February Goodness: Anything Not Connected to the Internet

Today I am celebrating all things that don’t require screens in order to be enjoyed. I am thankful for books, knitting and jigsaw puzzles, face to face conversations and walks outside, cat petting and sitting by the fireplace.

And just why did you stop petting me?

This morning I went over to Mom to get a particular TV series on her set so we could watch it together. An hour of utter frustration followed, as I tried one thing after another. I encountered freeze ups, dead batteries in remotes, rebooting, forgotten passwords, locked accounts and basically one fail after another. I can get the program on my TV at my house, but not at hers and that is the end conclusion (at least for today). I am too upset to continue.

I am more than a little frightened at how dependent I (we all) have become on the internet and all our devices. I can’t even bake a loaf of bread anymore without looking on the internet for a recipe. The trouble is, this has happened so quickly to our world. I remember a time, not that long ago, without pc’s, cell phones and smart watches. I am blessed to have always lived in a world with electricity and indoor plumbing but perhaps those things also scared people who came to depend on them. If it’s true that there’s no going back, then we had better hope we don’t have to because most of us won’t know how to keep ourselves alive. It won’t be pretty.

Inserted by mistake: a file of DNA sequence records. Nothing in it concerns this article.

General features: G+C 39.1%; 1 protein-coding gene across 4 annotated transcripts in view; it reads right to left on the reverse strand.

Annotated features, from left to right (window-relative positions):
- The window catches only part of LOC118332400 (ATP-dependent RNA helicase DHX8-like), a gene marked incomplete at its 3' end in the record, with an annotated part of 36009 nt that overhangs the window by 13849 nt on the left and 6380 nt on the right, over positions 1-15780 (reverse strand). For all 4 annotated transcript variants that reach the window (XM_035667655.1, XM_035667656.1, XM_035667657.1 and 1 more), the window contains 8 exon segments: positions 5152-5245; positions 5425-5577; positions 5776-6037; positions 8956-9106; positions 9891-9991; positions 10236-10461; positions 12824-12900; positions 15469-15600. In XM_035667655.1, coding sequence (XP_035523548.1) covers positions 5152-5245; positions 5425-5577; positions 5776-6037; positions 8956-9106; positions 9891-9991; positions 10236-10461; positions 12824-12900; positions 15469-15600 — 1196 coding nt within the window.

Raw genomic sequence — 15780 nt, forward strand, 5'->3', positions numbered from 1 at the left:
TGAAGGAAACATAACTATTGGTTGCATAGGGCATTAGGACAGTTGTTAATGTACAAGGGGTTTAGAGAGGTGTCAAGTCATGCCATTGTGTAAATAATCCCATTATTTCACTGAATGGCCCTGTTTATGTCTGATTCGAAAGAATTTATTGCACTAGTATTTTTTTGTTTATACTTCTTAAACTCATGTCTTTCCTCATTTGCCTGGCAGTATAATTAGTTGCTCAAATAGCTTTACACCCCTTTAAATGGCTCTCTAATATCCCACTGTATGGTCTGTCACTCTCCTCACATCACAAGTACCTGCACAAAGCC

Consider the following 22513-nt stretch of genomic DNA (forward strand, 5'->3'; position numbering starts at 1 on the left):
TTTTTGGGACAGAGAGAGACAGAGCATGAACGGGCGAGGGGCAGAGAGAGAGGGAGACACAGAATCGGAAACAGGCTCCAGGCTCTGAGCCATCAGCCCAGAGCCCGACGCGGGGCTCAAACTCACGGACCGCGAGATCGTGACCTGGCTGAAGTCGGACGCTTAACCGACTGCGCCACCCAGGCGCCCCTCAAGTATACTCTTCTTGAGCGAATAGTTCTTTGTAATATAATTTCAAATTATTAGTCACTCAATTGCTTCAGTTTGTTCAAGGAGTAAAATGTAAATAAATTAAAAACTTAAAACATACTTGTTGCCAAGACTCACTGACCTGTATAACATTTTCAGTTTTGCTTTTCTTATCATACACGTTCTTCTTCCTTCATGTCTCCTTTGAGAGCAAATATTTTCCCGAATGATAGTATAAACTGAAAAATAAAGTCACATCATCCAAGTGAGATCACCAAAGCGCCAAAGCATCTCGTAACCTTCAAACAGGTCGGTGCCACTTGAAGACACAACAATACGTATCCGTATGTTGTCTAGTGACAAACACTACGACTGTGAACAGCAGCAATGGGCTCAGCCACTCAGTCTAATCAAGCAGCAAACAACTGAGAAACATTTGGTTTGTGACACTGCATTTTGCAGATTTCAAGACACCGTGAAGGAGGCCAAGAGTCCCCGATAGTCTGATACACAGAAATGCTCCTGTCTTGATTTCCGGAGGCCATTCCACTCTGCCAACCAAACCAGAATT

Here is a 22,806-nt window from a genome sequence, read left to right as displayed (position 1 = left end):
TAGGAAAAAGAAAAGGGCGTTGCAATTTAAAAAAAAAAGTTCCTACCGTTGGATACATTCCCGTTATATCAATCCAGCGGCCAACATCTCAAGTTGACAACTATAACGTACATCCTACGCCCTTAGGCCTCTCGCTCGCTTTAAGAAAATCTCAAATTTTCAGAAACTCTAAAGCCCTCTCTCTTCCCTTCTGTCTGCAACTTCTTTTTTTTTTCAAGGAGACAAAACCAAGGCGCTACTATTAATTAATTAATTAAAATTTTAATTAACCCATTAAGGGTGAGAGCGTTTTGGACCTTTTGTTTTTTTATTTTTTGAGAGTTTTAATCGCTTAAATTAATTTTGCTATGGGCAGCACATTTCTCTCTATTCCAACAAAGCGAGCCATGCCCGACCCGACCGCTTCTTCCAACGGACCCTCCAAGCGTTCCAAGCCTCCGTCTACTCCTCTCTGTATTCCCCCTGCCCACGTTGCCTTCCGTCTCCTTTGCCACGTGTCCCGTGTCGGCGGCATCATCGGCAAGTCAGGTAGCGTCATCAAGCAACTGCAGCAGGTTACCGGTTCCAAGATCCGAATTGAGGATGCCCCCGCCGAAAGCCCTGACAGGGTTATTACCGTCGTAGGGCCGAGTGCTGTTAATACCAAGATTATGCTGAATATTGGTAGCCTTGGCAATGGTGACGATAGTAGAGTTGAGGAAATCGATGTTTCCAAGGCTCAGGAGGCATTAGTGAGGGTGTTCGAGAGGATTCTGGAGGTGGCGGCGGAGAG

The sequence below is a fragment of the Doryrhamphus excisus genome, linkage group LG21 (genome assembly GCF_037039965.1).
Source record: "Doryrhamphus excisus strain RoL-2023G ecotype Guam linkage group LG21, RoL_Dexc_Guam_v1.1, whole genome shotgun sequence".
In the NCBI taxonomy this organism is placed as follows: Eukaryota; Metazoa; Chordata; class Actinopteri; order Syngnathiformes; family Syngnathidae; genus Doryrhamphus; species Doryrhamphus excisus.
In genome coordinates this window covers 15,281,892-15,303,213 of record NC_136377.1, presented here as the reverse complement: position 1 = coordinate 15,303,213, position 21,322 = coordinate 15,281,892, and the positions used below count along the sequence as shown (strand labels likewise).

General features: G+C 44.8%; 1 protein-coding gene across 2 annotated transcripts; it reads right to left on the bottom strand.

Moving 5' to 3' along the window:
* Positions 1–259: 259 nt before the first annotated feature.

This trend to take a day off technology every now and then is probably a smart move in the right direction. But look at me, I had to sit down and vent here on my blog. And what if I didn’t have Fitbit telling me I was “crushing it” and Noom congratulating me for logging three meals in a row? If I didn’t have the internet, who would love me? Yeah, …

Maybe, this line of thought is a good reality check, a chance to be more aware of the stress of our cyber culture. Anyway, back to the world of available choices – I am thankful for a change of pace. I’m going to do something non-technological, like taking a nap or eating chocolate. I’ll feel better soon. And if that doesn’t work, I’ll google “technology frustration” and see what the remedy is, just sayin’…

Good choice. Real chocolate.

Internet Bondage

One small bar and that little shield with the exclamation point… sigh.